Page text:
Remember the essay LeBron James wrote nearly a year ago, announcing his triumphant return to Cleveland?
"I'm not promising a championship," he wrote. "We're not ready right now. It will be a long process."
Well, time has certainly sped up, especially to the delight of Cavalier fans. The long process he predicted will actually be over with just two more Cleveland wins. The Cleveland Cavaliers and Golden State Warriors are back at it Thursday night for Game 4 of the NBA Finals.
James has thrown patience out the window and is averaging 41 points, 12 rebounds and eight assists per game. He's become the Cavs' 6-foot-8, 250-pound point guard, walking the ball up the court and dictating the pace of games. He's putting up tons of shots and his shooting percentage stinks, probably because it's hard to shoot when you've got an entire team and city on your back.
"It's not necessarily how he wants to play," says the Cavs' Mike Miller, who won two championships with James in Miami. "He doesn't want to shoot 30-some times a game. But he understands the situation we're in and what he has to do for us to be successful."
The situation is a team down two All-Star players because of injury and a bunch of young teammates without playoff experience. James has been a fixture on the sports landscape for a dozen years, but many are marveling at his leadership and athletic power with new enthusiasm.
Even his victims are. When asked if there is any athlete better than James right now, Warriors Coach Steve Kerr laughed, saying, "Can you find another one? Maybe American Pharoah?"
That was Kerr after losing Game 2. After Game 3, and another James beat-down, Kerr was less expansive when asked to measure James' impact on the series.
"No, that's your job," he tells a reporter. "You get to write the superlatives and we get to try to figure out how to slow them down."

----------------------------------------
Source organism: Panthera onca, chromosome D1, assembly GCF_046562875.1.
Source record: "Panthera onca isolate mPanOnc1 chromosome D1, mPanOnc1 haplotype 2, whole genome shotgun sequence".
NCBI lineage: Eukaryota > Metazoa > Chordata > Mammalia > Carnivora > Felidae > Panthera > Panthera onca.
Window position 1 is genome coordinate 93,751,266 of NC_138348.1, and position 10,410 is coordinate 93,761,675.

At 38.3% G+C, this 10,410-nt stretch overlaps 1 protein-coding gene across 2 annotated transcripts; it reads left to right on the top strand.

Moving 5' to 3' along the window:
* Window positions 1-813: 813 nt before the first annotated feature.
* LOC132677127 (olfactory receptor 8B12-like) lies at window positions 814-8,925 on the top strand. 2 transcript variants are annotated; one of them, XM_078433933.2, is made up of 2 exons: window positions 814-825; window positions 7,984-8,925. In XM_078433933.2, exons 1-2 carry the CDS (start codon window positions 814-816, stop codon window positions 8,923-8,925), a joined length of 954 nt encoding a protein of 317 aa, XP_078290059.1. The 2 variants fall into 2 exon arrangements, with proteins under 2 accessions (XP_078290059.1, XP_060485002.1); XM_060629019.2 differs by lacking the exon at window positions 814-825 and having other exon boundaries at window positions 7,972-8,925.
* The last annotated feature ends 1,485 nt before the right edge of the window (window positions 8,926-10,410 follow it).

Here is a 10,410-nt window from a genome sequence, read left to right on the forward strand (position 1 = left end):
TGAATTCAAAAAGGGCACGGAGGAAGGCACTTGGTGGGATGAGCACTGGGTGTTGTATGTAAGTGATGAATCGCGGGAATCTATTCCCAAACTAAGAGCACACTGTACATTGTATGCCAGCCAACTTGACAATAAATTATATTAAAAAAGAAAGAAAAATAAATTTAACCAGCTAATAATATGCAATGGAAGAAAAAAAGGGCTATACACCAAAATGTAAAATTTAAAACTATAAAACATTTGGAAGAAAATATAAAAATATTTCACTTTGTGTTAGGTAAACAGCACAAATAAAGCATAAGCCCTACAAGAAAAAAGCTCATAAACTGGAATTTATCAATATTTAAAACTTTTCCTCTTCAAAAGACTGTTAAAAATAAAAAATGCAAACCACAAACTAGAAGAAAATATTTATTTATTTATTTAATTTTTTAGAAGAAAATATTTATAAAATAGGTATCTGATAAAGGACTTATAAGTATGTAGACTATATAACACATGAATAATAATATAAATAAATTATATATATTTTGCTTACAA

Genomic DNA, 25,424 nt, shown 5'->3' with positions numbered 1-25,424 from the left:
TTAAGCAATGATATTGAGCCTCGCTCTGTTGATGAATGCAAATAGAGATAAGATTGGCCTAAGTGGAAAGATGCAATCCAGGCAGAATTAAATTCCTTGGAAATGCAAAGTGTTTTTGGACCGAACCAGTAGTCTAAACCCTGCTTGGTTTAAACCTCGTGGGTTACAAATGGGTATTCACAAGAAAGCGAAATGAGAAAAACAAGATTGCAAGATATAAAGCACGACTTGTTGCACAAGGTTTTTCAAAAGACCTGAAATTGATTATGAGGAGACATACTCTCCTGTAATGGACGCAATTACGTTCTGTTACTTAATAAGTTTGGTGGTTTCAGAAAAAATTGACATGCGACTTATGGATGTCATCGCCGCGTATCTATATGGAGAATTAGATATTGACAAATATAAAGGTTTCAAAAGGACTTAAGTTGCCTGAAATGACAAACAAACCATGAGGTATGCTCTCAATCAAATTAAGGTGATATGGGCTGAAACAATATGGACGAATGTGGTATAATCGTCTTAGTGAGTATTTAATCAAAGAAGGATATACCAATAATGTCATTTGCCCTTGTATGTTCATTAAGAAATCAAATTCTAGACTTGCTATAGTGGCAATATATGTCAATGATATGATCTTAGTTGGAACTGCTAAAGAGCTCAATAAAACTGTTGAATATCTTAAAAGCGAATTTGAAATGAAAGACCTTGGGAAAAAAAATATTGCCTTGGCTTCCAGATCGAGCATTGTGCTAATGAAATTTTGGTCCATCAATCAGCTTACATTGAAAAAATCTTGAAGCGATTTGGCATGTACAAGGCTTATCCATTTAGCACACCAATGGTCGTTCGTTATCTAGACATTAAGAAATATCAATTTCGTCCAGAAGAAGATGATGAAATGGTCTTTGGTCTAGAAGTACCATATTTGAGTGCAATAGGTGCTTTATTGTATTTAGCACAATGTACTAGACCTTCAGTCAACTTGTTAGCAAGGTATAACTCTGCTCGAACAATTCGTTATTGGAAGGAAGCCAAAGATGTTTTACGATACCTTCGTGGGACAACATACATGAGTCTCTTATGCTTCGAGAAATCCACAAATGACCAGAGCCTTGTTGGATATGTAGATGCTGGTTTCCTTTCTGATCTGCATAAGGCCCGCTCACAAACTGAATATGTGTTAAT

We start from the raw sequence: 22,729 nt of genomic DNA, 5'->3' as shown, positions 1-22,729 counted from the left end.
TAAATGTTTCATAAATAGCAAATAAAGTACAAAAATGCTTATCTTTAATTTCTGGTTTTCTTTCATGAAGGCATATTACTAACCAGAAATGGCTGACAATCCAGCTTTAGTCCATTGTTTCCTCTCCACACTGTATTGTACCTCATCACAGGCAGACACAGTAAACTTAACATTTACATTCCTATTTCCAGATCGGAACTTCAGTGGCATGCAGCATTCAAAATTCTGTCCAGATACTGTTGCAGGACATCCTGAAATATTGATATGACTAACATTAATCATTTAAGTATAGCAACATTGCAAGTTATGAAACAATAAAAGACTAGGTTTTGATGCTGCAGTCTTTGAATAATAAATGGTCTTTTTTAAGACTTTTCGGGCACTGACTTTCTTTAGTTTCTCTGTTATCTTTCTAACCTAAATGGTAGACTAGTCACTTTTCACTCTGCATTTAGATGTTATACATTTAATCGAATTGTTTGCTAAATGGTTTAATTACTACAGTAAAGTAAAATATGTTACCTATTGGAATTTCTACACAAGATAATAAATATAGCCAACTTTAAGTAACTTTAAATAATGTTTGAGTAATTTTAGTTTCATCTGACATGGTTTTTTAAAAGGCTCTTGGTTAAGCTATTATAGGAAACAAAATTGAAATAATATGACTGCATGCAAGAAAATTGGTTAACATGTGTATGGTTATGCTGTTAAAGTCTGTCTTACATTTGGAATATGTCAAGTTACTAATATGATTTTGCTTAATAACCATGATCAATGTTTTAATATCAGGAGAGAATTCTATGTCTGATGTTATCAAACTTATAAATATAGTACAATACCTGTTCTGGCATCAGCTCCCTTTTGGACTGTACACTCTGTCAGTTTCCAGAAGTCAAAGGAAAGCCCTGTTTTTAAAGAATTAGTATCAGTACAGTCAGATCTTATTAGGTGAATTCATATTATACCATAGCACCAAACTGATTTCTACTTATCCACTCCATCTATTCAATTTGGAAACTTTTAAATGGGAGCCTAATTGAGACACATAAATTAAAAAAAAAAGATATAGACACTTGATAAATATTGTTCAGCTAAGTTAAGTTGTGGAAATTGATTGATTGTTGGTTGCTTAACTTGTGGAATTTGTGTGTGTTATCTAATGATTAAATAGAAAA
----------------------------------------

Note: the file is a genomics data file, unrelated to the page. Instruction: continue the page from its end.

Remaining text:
Whatever the Warriors are trying — perhaps they should try double-teaming — they're not letting on. Single-covering James with guard Shaun Livingston couldn't be part of the plan. But in fact, that happened several times in Game 3. James easily scored against the 60-pound-lighter Livingston, who insists guarding James is no big deal.
"It's just a matchup," he says. "Honestly, he's a great player, but what I'm thinking about is all of his tendencies and what he likes to do."
So does it ever go through Livingston's mind that LeBron is like a locomotive, and how does he stop him? His response? A simple "no."
If there was a yes inside that no, Livingston's steady gaze read, "Don't go there."
Meanwhile, James is being a bit coy about where's he going. When asked what's fueling his on-court rampage, other than bringing home a title to a championship-starved Cleveland, "I have some other motivation that I won't talk about right now," he said.
Theories are pouring in about that secret motivation: It's his anger about Cleveland being labeled the underdog, resentment that the Warriors' Steph Curry won this year's MVP Award, or the fact that Michael Jordan — current holder of the "Greatest Player Ever" honors — never took a ragtag bunch to the top like James might.
James says he'll reveal all if Cleveland takes the series. It's yet another reason for Clevelanders to scream for two more wins.